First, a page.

Filibuster Option Is in the Democrats’ Arsenal

Times Staff Writers

Democrats began gearing up Monday for a high-stakes fight over federal appellate Judge Samuel A. Alito Jr.'s nomination to the Supreme Court but stopped short of threatening to filibuster President Bush’s pick.

Democrats and Republicans predicted that Alito’s fate would probably be decided by the so-called Gang of 14 -- senators from both parties who cobbled together a compromise in May that averted a showdown over judicial nominees.

“There is a potential for the Gang of 14 to perform a pivotal -- if not decisive -- role,” Sen. John W. Warner (R-Va.), a member of the group, said in a statement supporting the nomination.

Privately, senior Democratic staff members doubted that the seven moderate Democrats in the Gang of 14 would consider Alito’s strongly conservative record -- or the fact that his ascension to the court could tip its balance -- as the sort of extraordinary circumstances that would allow them to support a filibuster.

“I don’t think Democrats are going to say filibuster unless they are sure they want to filibuster and they have the votes,” said a senior Senate Democratic aide, speaking on condition of anonymity because of the political sensitivity of the issue.


The Gang of 14, which includes seven Republicans, agreed that except in “extraordinary circumstances,” they would neither support filibusters of judicial nominations nor back a Senate rules change to eliminate the filibuster.

Unless they can break the group’s unity, Democrats would be unable to muster the 41 votes they would need for a filibuster, a parliamentary procedure that blocks a vote by preventing an end to debate.

As Alito visited senators from both parties on Capitol Hill, interest groups prepared for the sort of fight that could pressure his opponents to filibuster.

“This is maybe the most controversial, most important Supreme Court nominee since [Robert] Bork and [Clarence] Thomas,” said Ralph G. Neas, president of People for the American Way.

If efforts to persuade senators from both parties to vote against Alito fail, Neas said, then “yes, we would support the senators using any parliamentary option at their disposal, including filibuster, to defeat this nomination.”

Bork was nominated by President Reagan to the Supreme Court in 1987.

Bork’s failed confirmation was one of the most bitter in Senate history. Thomas’ successful nomination by President George H.W. Bush provoked months of argument.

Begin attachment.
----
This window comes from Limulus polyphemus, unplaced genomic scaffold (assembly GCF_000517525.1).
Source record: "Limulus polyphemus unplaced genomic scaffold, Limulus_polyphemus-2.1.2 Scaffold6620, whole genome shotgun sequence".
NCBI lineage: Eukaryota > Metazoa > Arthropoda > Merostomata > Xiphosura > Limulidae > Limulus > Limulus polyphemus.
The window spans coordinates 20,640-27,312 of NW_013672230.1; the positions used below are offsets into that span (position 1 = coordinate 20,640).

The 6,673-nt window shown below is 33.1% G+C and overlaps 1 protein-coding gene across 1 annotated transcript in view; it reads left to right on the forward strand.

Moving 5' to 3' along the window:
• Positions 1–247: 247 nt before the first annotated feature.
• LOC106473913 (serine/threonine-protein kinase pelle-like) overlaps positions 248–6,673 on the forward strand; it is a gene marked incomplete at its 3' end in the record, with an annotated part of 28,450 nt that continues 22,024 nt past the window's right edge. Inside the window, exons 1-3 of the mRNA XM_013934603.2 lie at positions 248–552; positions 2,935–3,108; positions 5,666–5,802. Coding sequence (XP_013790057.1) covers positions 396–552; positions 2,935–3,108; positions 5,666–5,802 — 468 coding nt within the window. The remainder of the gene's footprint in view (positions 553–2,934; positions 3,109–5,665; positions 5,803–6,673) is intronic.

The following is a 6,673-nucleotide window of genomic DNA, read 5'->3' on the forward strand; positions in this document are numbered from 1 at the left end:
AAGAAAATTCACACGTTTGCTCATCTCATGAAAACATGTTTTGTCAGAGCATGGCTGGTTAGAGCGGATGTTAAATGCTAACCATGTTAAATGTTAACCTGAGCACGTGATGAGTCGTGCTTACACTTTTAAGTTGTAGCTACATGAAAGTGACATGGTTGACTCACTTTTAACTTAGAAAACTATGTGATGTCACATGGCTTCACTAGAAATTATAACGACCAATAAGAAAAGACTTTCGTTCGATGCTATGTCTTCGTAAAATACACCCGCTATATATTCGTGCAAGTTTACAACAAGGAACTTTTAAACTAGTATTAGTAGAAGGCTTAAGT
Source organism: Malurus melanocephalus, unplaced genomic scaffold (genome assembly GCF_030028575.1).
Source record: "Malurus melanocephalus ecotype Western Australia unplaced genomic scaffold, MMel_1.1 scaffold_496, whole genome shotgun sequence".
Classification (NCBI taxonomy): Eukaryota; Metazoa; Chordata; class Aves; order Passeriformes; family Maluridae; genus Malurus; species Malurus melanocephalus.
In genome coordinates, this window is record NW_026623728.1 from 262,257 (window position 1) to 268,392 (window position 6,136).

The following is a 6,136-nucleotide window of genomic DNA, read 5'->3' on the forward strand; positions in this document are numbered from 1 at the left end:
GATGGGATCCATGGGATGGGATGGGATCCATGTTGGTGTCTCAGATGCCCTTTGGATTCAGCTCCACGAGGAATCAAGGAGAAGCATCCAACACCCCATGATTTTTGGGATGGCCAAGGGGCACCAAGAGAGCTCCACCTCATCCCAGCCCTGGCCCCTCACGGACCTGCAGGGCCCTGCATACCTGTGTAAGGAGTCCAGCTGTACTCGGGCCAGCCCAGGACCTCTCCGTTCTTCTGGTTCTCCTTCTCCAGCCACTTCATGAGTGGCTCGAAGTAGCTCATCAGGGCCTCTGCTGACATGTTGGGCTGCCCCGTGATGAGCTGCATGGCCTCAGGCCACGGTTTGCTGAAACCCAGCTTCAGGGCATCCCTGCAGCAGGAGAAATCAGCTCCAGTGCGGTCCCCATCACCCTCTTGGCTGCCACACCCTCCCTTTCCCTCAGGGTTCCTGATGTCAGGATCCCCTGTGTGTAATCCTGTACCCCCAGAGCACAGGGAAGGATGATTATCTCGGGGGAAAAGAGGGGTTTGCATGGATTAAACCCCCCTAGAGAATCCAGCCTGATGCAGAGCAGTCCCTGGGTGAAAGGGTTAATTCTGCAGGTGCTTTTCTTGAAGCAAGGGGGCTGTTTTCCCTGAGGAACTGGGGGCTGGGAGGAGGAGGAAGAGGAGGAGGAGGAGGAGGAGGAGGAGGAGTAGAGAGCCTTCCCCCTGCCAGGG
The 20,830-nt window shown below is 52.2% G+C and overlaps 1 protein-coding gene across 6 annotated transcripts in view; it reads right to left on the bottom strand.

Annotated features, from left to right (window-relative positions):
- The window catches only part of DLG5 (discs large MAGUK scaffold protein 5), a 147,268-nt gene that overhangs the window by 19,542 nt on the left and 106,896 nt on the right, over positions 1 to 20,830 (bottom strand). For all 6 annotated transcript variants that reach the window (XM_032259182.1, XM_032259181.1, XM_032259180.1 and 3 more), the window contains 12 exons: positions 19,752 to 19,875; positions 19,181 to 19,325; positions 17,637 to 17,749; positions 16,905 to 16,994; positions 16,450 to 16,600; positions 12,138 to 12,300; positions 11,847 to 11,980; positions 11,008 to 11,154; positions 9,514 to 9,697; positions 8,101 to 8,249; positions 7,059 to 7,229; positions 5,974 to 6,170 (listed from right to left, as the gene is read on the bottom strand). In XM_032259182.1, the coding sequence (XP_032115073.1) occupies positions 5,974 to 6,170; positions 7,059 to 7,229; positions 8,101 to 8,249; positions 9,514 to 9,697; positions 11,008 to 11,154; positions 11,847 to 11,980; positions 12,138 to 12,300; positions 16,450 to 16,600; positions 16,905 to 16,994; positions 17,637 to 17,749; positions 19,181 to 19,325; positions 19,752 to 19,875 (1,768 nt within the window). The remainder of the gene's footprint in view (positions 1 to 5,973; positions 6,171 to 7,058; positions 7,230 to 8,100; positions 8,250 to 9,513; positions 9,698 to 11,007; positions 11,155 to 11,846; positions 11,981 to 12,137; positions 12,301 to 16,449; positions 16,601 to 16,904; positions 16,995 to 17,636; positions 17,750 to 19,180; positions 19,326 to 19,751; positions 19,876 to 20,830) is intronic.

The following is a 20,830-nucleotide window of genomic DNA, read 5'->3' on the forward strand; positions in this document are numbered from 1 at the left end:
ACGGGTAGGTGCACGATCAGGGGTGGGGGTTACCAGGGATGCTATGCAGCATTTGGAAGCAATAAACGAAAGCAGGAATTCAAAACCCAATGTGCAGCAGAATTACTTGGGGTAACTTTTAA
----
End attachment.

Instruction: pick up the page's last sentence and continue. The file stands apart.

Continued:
By Monday afternoon, the American Conservative Union had asked its members to help raise $200,000 in 14 days to launch a campaign to win Alito’s confirmation.

“We cannot allow the liberals to win,” the group urged supporters.

Among Republicans in the Gang of 14, most generally expressed support for Alito. At least two -- Mike DeWine of Ohio and Lindsey Graham of South Carolina -- said they had seen no extraordinary circumstances in Alito’s record that would allow them to support a filibuster.

Senate Judiciary Committee Chairman Arlen Specter (R-Pa.), who is not a member of the group, said the judge’s record “hardly measures up to the standard the Gang of 14 had of extraordinary circumstances.”

Specter met with Alito for more than an hour Monday. He said he had not decided when the committee would hold confirmation hearings.

Among Democrats in the Gang of 14, Sen. Mark Pryor of Arkansas said he needed to know more about Alito before saying whether the nominee might face a filibuster.

Pryor said Bush should have consulted the Senate more before choosing Alito. He noted that Karl Rove, the White House’s deputy chief of staff, had called him before Bush nominated Judge John G. Roberts Jr. to be chief justice, and again before the president nominated Harriet E. Miers. He learned of Alito’s nomination on his car radio, Pryor said.

Sen. Ben Nelson (D-Neb.), another member of the Gang of 14, said Alito should have a “fair and thorough hearing.”

Nelson said that he had talked to several members of the Gang of 14. “The consensus has been, ‘Let the process work.’ It’s too early to come to any conclusions,” he said.

Nelson said he hoped that no filibuster would be threatened, but if it was, “The Gang of 14 will serve as a safety valve to take a look at the situation.”

The group plans to meet Thursday.

Even as Democrats held back, some Republicans predicted the minority party would use the filibuster. They said they were prepared to change the Senate rules to take away that right if Democrats used it.

Sen. Orrin G. Hatch (R-Utah), former chairman of the Senate Judiciary Committee, said that although “every conservative in America ought to be pretty tickled with this nominee,” he feared Armageddon in the Senate.